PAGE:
What I Learned When I Spent Christmas And New Years Meditating         

I turned away from all things that mean the holidays to the average person. I was alone with myself.

I turned away from all things that mean the holidays to the average person. I was alone with myself.

Vipassana calls those who are ready. My time came during the holidays. 

I had heard about Vipassana meditation from a dear friend. So when the universe told me it was time, I knew it was time. I didn’t struggle or run away. I didn’t consult anyone. I just followed the signs. There is no arguing with divine timing or the spirit of Buddha. 
Once I registered for the ten-day course, it dawned on me that I would spend the holidays alone. I would leave just after the winter solstice and spent both Christmas and New Years deep in the heart of some wooded glen. I was leaving behind a partner whom I adored. I was leaving behind an apartment aglow with — a dangling red bulb in the kitchen reminding us of so much life stewing. 

I was also leaving behind parts of myself. 

The holidays would be welcomed with silence. Ten days of no talking or eye contact. With nothing else to do but get lost in self, meditation became my job, my new identity. We were, all of us there, sampling the life of Buddha while everyone I knew and loved would be out there, doing holiday things. And I would be still, as quiet as a snowflake falling. 

I couldn’t help wonder to myself if I had made the right choice.  

I won’t talk about my Vipassana experience in great detail. I prefer to remove the details. Some things are better left unsaid, left to the imagination. The mysterious aspects of Vipassana are what captivated me. I went in nearly blind. I went in like a baby, just born, eyes still glossy with amniotic fluid, a tongue untrained to speak. 

And for the ten days I existed there at the Vipassana course, I grew in ways that would have been impossible had I stayed home for the holidays. 

I turned away from all things that mean the holidays to the average person. I was alone with myself. And I had to ask, who was this self I claimed to be?

I learned to be quiet. The world is noisy. We don’t notice it because we’re connected all the time. We love noise, even white noise. A quiet like I had never known before existed in the meditative practice of the Buddha himself. I had seen it. I had felt it. It existed within me and there in the forest. 

I learned I am nothing and everything. I am all and none. I am above and below. I am with and without. How frightening to realize this yet remain ignorant. It’s an oxymoron of our humanness. And I get it — well, sort of.

I learned about illusion. Nothing is what it seems. When I went inside myself, I saw parts of me that had been hidden away, parts of me I’m certain come from another life, another body. I affirmed my belief in reincarnation. 


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I learned to be still. In a culture of busy, it’s so easy to get caught up in being or looking busy. The busier, the better. But that’s a lie. We don’t take the time to notice that we’re more than these flesh suits. All it takes is being still.   

I learned about temperance. The holidays center around booze and boozing. I have been a sucker for holiday belligerence for decades. Spending the holidays sober granted me an awareness I hadn’t had in years. It was the first New Years in a long time that I wasn’t drunk.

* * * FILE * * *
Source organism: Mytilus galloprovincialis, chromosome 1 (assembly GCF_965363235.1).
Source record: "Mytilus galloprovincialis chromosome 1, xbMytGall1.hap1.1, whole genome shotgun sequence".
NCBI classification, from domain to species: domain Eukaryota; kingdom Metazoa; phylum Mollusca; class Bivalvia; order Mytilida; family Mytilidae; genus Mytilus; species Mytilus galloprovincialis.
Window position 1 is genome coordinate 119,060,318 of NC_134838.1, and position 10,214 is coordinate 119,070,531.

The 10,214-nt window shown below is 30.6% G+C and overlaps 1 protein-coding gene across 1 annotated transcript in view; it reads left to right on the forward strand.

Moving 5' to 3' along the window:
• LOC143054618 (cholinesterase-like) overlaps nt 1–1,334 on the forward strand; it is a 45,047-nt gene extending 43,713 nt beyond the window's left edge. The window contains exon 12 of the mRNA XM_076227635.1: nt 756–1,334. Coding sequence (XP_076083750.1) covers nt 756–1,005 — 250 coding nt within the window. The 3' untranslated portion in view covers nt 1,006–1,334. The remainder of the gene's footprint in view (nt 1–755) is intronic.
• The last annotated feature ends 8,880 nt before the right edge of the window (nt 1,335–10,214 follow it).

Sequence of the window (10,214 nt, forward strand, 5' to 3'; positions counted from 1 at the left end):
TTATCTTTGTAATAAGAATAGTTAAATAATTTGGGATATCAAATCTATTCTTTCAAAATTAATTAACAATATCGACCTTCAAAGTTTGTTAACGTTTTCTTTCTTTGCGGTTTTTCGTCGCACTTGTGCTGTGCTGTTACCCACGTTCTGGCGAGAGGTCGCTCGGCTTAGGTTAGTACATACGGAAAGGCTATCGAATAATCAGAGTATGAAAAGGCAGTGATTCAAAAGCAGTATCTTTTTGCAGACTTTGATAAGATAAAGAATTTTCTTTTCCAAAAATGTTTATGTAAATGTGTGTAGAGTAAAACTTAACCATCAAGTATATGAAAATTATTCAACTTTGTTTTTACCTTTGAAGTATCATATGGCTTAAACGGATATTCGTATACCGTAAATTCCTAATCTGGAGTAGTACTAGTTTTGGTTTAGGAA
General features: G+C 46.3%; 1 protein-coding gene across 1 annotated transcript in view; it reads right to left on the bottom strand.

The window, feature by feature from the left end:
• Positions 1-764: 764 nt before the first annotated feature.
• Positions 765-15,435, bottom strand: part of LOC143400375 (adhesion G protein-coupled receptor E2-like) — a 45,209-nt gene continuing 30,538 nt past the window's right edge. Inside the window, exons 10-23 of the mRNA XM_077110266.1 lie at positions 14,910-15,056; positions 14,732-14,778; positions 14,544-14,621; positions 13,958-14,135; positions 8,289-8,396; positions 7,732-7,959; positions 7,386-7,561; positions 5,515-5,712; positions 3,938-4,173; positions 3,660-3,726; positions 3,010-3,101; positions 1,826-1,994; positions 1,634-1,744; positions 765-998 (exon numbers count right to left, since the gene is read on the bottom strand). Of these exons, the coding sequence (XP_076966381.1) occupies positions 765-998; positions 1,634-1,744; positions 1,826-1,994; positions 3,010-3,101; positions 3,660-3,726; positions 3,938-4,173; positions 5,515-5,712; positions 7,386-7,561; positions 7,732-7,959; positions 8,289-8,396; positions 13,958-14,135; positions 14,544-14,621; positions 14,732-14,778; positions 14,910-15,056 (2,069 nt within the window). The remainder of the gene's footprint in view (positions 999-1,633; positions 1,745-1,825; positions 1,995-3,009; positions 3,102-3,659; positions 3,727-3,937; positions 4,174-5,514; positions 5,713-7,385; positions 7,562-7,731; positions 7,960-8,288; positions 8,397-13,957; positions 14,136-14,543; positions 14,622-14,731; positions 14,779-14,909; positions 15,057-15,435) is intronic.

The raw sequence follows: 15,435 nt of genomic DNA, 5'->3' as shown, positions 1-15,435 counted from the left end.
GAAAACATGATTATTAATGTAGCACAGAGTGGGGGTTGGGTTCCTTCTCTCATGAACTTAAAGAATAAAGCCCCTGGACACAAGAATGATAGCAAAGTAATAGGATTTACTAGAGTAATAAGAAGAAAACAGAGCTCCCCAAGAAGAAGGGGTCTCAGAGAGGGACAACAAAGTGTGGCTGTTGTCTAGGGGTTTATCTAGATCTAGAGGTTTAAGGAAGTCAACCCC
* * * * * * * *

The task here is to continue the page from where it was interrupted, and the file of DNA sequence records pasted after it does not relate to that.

I welcomed the New Year with fresh eyes and a clear head. 

I learned everything is temporary. We change as quickly as a river flows. I am not the same girl who started writing this piece. Even in the middle of writing, I have changed. And by the time I finish, I will be a different girl. When you finish reading, you won’t be the same person either. 

I learned to let go. Holding on is wasted energy. It’s going through life with other bodies on my back; it’s breaking my back. I found a place to let all those bodies rest. I created gravesites for bodies, a holiday death ritual.  

I learned distractions are everywhere. Distractions have been created to keep us from going inside. Inside is where we dwell. This outside world is just a curtain. 

I learned I’m an addict. Sure, drinking is one thing and so are drugs, but I learned that I’m addicted to everything. I may never break my habits, but at least I can recognize these parts of myself. I can add positive habits to balance my energies and sacred spirit. 

I learned I am several. In the sense that I have been here before, but also in the sense that we all come from the same source. I am everyone as much as everyone is me. And I am also various people based on previous lives and traumas — even from experiences that have happened in this lifetime I’ve created selves. 

Vipassana is being away from everyone and everything. It is having nothing but gaining everything.

It’s disconnecting from the world — from technology, from other people’s bodies, from their gazes and stares, from cravings and addictions, from books, information, hugs, kisses, the things that make our lives comfortable. 

I turned away from all things that mean the holidays to the average person. I was alone with myself. And I had to ask, who was this self I claimed to be?

I am an energy. And for me, that’s enough. 


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